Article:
crustal displacement along the Adelbert microplate
South Bismarck plate boundary. Continued north-
northeast motion of the Australian plate combined with
clockwise rotation of the South Bismarck plate resulted
in ongoing subduction of the Solomon Sea plate and ini-
tiation of rifting adjacent to the Manus spreading centre
with opening the Manus microplate from ca 1Ma
(Martinez & Taylor 1996).
The concept of a separate Adelbert microplate,
although presented here for the first time in a regional
context, is not a new idea and initially arose from geolog-
ical observations of the volcanic island-arc terranes in
the Adelbert and Finisterre Ranges (e.g. Jaques & Robin-
son 1977; Abbott et al. 1994; Wallace et al. 2004). A physi-
cal boundary between the Adelbert and Finisterre
Ranges was interpreted in early mapping of cross fault-
ing in the Finisterre Ranges (Jaques & Robinson 1977;
Abbott et al. 1994), however, dextral translational faults
defined by Abers & McCaffrey (1994) (Figure 1) have
been adopted as the Adelbert-Finisterre boundary in
this study. The most apparent contrast between the Adel-
bert microplate and South Bismarck plate is a dramatic
difference in elevation (Figure 1; Abbott 1995). Abbott
(1995) interpreted that the Gowop Limestone cap both
the Adelbert and Finisterre Ranges and that the contrast
in elevation of the Adelbert Range is due to less total
uplift of the Adelbert block, and cannot be attributed to
erosion in the Adelbert Range. This contrast is likely to
be the result of differential plate motion with northward
motion and clockwise rotation of the Adelbert micro-
plate relative to the South Bismarck plate resulting in a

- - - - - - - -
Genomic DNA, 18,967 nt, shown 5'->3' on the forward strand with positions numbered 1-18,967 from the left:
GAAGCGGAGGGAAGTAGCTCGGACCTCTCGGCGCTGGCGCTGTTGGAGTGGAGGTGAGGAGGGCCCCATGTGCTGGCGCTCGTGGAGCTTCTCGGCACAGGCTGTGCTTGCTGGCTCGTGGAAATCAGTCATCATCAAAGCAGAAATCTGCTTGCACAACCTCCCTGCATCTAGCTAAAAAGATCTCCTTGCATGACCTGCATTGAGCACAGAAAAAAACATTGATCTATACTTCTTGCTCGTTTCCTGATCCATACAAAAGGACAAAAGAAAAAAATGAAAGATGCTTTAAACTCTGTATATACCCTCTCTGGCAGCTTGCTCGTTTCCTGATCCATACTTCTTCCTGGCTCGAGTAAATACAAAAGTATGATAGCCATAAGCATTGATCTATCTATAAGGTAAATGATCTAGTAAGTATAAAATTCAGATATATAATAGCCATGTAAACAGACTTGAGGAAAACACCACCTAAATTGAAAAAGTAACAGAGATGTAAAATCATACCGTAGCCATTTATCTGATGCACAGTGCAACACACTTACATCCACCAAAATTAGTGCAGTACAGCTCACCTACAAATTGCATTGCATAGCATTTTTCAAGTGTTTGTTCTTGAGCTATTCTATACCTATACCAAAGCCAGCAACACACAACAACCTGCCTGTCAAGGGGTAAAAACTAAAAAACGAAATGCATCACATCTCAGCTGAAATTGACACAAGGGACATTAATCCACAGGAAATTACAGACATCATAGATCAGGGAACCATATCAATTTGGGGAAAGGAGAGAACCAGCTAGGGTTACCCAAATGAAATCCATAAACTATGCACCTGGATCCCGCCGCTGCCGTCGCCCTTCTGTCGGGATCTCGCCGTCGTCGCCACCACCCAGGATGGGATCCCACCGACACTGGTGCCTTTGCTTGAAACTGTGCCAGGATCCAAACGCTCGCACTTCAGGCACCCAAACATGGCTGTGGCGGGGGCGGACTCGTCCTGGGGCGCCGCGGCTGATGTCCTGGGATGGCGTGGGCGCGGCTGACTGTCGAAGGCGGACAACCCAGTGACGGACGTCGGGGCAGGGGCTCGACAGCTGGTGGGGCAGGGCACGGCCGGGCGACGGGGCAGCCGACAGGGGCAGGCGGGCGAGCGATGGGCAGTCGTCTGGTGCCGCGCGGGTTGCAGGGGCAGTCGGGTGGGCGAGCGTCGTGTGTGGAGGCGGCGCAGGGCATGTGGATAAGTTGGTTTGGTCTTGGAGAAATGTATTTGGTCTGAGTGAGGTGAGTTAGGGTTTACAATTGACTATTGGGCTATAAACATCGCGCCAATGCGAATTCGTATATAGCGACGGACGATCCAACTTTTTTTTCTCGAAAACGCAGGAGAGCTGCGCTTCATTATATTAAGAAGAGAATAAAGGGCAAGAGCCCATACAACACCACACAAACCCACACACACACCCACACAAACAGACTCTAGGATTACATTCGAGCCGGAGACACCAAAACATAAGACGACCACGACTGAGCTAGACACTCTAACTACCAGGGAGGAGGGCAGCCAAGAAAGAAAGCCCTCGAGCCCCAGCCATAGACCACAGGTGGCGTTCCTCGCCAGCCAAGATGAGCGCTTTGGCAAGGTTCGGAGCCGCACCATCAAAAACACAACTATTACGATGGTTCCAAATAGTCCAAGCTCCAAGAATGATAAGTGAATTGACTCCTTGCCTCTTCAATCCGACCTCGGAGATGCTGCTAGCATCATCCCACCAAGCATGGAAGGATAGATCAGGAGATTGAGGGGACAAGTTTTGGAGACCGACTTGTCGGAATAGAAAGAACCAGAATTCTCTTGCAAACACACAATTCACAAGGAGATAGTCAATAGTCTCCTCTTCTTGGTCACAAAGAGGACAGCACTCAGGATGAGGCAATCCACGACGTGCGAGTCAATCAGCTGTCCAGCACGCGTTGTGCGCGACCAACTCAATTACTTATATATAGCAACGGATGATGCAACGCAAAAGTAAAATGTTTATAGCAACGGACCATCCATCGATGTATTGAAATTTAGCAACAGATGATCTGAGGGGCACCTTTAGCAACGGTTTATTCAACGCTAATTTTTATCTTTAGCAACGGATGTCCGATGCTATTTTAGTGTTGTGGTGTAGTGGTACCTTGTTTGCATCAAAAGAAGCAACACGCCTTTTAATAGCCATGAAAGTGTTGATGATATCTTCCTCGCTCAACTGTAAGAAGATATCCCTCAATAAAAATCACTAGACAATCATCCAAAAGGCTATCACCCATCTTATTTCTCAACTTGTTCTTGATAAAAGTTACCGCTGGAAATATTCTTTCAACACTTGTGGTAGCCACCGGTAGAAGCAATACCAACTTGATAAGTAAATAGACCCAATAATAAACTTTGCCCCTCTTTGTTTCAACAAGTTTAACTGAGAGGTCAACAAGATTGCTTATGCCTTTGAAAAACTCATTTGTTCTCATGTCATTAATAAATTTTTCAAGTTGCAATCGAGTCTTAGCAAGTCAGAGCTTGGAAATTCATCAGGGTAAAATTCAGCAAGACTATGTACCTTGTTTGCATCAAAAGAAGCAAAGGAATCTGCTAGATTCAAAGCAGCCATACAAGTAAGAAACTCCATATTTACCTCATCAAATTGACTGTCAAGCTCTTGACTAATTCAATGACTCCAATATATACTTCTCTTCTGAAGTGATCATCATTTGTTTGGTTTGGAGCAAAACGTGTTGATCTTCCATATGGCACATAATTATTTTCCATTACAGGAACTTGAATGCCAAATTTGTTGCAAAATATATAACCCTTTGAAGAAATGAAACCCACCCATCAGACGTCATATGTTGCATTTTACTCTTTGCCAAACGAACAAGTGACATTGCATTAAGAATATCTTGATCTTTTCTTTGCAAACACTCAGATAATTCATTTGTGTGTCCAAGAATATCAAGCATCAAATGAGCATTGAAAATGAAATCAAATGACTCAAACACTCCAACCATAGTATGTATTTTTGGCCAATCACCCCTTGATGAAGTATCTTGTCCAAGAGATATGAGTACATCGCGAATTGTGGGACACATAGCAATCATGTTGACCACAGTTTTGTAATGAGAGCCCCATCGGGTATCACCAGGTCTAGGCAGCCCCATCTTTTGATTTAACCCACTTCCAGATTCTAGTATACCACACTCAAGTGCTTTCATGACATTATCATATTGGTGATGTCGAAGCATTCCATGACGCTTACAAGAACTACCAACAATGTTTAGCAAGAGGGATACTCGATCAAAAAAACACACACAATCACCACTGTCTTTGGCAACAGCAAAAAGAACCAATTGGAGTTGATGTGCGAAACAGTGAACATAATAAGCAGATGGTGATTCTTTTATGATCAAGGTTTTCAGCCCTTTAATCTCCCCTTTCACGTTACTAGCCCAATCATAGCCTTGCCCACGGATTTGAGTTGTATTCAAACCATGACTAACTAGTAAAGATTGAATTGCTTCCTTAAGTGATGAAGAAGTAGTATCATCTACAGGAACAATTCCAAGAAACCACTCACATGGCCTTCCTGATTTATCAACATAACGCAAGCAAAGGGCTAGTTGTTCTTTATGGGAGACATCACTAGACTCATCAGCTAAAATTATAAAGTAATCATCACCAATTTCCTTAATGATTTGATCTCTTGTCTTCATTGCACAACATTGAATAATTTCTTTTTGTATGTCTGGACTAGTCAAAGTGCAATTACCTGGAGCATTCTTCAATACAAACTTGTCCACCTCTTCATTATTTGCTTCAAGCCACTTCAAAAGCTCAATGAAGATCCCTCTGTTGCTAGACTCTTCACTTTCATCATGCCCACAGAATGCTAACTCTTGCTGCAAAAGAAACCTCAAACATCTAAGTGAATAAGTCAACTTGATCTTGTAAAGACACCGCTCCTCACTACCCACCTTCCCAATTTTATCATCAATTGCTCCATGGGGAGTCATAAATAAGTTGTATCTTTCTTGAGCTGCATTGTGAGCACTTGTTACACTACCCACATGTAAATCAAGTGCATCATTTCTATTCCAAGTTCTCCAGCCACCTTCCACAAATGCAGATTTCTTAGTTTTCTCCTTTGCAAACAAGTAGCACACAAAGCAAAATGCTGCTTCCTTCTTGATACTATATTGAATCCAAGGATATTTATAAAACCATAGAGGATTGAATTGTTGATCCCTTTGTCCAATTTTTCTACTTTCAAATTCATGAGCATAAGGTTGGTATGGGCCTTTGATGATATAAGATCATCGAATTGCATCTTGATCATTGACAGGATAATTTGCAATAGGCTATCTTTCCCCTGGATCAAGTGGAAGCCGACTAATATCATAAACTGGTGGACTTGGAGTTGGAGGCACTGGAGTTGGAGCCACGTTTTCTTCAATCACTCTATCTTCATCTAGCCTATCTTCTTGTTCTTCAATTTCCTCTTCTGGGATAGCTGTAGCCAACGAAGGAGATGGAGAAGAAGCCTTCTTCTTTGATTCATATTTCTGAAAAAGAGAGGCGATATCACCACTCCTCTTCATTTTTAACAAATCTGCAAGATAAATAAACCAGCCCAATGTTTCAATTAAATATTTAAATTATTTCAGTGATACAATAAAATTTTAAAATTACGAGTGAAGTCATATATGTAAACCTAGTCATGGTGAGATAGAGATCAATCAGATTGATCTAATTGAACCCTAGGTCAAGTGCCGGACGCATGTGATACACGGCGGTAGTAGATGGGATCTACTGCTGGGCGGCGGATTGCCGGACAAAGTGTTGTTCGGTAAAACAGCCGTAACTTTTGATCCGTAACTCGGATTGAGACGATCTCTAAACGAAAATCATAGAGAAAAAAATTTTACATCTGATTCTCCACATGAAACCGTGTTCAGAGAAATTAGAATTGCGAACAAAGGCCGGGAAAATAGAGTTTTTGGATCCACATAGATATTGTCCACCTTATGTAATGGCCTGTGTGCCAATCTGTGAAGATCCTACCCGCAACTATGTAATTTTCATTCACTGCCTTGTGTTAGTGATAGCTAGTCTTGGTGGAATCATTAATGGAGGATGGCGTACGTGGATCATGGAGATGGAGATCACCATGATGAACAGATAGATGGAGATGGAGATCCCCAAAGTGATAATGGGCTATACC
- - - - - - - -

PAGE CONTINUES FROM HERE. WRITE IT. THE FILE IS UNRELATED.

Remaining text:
lower rate of convergence with the Australian plate.
Such differential motion also explains the observed off-
set of the Finisterre Volcanics common to both ranges
(Figure 8; Jaques & Robinson 1977; Abbott et al. 1994).
Moreover, the nature of the continental crust under-
thrust beneath the Adelbert and Finisterre Terranes
likely holds implications for the degree of uplift. Recon-
structions show the Finisterre Terrane was forced over,
and currently overlies the thickened crust of the Bundi
Owen Stanley suture zone, in contrast to the marginal
continental crust beneath the Adelbert Terrane, thus
resulting in reduced total uplift compared with the Fini-
sterre Ranges. This is a new approach to explain differ-
ential uplift of the Adelbert and Finisterre Terranes
where the nature and geometry of the prior continental
margin, in combination with collision obliquity, controls
accretion dynamics.
It is also apparent from previous reconstructions and
those presented here that arccontinent collision in
northeast Papua New Guinea was a consequence of obli-
que collision between the larger Australian and Pacific
plates. This process zippedshut the intervening
Solomon Sea between the Papua New Guinea mainland
and the outboard Adelbert and Finisterre Terranes
(Figure 8;Abbott1995;Hill&Raza1999). However, the zip-
ping process continues to the present-day along this mar-
gin, therefore, collision is considered time transgressive
and will continue to migrate eastwards. Figure 9 presents
forward-looking tectonic reconstructions where contin-
ued subduction of the Solomon Sea plate at the New
Britain trench will ultimately consume the Solomon Sea
leading to arccontinent collision between the Papuan
Peninsula (Australian plate) and New Britain. We esti-
mate it will take approximately 5 m.y. to consume the